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25th Jan 2024

Stuart Hogg comments on Ireland come back to bite Scotland in new Netflix documentary

Patrick McCarry

“We’re due these f***ers one!”

The new Netflix rugby documentary, Six Nations: Full Contact, is out now. The sneaky stars of the show are Finn Russell and Scotland.

The Scots last won the Five Nations in 1999 but have yet to claim the big prize since Italy joined, making it the Six Nations. Up until last year, they had never won their opening two games of the Six Nations.

2023 saw that all change when they defeated England, at Twickenham, in their opener before flaking Wales in their second game out. The first episode focuses on Scottish playmaker, and No.10, Finn Russell.

Very tongue-in-cheek, Russell describes himself as ‘the Messi of rugby’ and many of his comments drew warm laughter at the Irish premiere of the show, held at the Guinness Storehouse on January 22. Russell and Scotland head coach Gregor Townsend have not always seen eye-to-eye, but both appear to have put their differences aside for the Six Nations cause.

After the Scots see off England, we hear the players belting out ‘Bonnie Banks of Loch Lomond’ and ‘Rattlin’ Bog’ in the AWAY dressing room. Before they face Wales, Townsend tells his men:

“I don’t give a f*** about them. I don’t give a f*** what they think about us.”

That sort of talk plays out well as Scotland win 35-7. It is when the Netflix cameras catch similar remarks, before the Ireland and France games, that they are bitten on the arse.



Scotland the Six Nations nearly men

After going two wins from two in the 2023 Six Nations, Scotland travelled to France to take on a team that had just lost, in Dublin, to Ireland. There are rarely good times to play Les Bleus in France, but this was one of them. 2021’s championship had seen Scotland beat France 27-23 in Paris. They felt they could repeat history.

Finn Russell, at one point, complained about the Scottish media linking his side to a Grand Slam, only to then allow himself get carried away by the prospect.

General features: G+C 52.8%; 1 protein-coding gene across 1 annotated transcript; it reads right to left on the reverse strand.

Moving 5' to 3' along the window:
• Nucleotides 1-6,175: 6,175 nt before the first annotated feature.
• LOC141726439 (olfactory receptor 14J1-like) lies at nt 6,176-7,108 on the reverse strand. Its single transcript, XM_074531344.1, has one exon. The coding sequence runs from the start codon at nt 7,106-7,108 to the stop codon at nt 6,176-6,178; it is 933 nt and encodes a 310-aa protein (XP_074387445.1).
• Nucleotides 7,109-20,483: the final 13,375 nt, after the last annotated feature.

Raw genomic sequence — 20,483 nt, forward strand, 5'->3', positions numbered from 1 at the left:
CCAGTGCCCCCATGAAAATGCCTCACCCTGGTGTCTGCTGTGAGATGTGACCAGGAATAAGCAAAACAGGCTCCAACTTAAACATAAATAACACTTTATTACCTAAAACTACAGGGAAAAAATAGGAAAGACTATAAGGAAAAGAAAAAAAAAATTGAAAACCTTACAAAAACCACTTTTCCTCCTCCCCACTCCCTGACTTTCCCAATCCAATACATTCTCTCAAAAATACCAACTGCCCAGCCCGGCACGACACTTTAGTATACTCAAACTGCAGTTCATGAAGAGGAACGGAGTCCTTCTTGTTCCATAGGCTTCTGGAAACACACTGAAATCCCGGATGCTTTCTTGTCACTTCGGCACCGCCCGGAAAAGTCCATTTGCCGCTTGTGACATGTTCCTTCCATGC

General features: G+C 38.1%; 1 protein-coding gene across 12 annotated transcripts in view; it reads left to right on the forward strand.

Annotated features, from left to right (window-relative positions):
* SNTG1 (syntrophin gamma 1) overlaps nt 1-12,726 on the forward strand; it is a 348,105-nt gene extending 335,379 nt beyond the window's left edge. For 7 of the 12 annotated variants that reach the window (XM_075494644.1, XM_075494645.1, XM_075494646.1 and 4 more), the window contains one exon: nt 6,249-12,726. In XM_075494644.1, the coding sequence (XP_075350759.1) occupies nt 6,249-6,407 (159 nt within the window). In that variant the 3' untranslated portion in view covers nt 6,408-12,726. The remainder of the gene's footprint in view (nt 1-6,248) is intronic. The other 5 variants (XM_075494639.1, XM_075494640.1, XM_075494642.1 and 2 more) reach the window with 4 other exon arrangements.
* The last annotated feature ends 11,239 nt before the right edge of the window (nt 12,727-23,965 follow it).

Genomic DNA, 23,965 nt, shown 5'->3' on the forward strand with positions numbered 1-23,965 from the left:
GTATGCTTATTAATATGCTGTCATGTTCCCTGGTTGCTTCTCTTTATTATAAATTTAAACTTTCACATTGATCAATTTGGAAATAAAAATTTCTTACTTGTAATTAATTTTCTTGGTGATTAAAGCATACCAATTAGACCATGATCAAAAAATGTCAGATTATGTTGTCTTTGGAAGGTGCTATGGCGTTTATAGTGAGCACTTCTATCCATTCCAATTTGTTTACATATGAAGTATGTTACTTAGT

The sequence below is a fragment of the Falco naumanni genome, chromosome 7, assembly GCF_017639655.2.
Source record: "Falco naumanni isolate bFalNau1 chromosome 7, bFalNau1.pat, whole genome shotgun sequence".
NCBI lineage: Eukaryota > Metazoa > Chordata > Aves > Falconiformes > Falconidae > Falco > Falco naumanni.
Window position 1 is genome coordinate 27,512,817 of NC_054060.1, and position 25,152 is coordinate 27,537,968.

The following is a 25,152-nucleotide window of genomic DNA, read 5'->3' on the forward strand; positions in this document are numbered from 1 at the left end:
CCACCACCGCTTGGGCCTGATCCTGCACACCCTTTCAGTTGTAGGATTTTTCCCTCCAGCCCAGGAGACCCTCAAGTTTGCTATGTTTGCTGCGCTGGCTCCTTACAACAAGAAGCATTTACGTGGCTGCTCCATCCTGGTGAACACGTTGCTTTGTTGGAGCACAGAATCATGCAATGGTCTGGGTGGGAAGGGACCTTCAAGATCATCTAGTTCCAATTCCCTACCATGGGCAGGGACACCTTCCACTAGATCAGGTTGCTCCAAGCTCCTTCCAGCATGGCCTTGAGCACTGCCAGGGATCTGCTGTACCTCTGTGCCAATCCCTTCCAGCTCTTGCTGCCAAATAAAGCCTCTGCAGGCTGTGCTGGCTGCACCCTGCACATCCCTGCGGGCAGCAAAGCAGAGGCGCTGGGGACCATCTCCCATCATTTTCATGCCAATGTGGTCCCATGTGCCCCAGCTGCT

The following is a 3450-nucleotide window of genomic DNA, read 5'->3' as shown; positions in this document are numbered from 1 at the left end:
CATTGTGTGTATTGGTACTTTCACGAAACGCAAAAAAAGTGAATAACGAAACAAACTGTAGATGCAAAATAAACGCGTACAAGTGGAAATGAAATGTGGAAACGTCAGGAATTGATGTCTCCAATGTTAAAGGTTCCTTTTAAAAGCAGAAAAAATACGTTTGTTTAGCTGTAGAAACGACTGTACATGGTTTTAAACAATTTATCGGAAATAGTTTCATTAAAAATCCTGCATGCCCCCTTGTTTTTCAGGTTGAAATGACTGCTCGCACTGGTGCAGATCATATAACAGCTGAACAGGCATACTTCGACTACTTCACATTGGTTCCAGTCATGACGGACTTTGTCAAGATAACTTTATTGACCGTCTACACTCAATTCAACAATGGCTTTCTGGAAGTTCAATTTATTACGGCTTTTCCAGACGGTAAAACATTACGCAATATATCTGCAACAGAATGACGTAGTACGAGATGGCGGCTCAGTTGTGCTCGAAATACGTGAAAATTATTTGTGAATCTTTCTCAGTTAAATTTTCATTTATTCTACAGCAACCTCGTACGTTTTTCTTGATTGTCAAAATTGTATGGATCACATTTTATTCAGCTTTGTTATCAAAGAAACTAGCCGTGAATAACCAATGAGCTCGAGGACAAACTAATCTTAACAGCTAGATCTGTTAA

“Scotland have never won the first two games and with us being in that position, with the media talking about ‘Scotland are going to do the Grand Slam’ and ‘Scotland are going to win it’ … you do kind of hope and you think a little about it.”

So, getting a little carried away, himself, then.

“We’ve had the belief to beat them before and, we feel, we have the players and the game to beat them, this time,” said Gregor Townsend. The squad briefing had a simple message – ‘Best performance ever in this jersey, blow these guys away.’

As it played out, the Scots had Grant Gilchrist sent off after only seven minutes and quickly fell 12-0 behind. The hosts then had Mohamed Haouas red-carded for a high tackle and it was 14 vs. 14. Two Huw Jones tries got Scotland back in the match but France held out, and even denied their visitors a losing bonus point, when Gael Fickou scored a late try.

Two weeks later and the Scots were back in Edinburgh to welcome Ireland. Fully aware that a victory over Andy Farrell’s side would put them right in the title hunt, going into the final day, the likes of Townsend and Stuart Hogg were fired up.

TOWNSEND: The last few years, I’ve heard a lot of things come out of Ireland. The Irish players, the Irish media, believe we’re soft. Believe we’re the team that’s going to go for 60 minutes, and then fade. That is not happening. We win. We have been building to a performance that delivers the best of us, and the best of us beats any team in the world.

HOGG: We’re due these f***ers one. We’re going to lift the Triple Crown, and have a shit-tonne of fun doing it, so let’s fucking go for it, aye.

How did that game go? Well, Ireland lost Dan Sheehan, Caelan Doris and Iain Henderson to injury in the first 20 minutes. Prop Cian Healy played 30 minutes at hooker when sub Rónan Kelleher could not finish out the game. Flanker Josh van der Flier was taking lineout throws.

Ireland led 8-7 at the break and the Scots stayed in the fight for 61 minutes, until Jack Conan’s try broke their resistance. Ireland won 22-7, on their way to Grand Slam glory.

Asked about that Ireland defeat at the 2024 Six Nations launch, on Monday, Townsend argued that his side had lost their lineout leader, Richie Gray, after only five minutes, so it was not just the Irish dealing with injuries.

“It’s part of success, failing,” he added.

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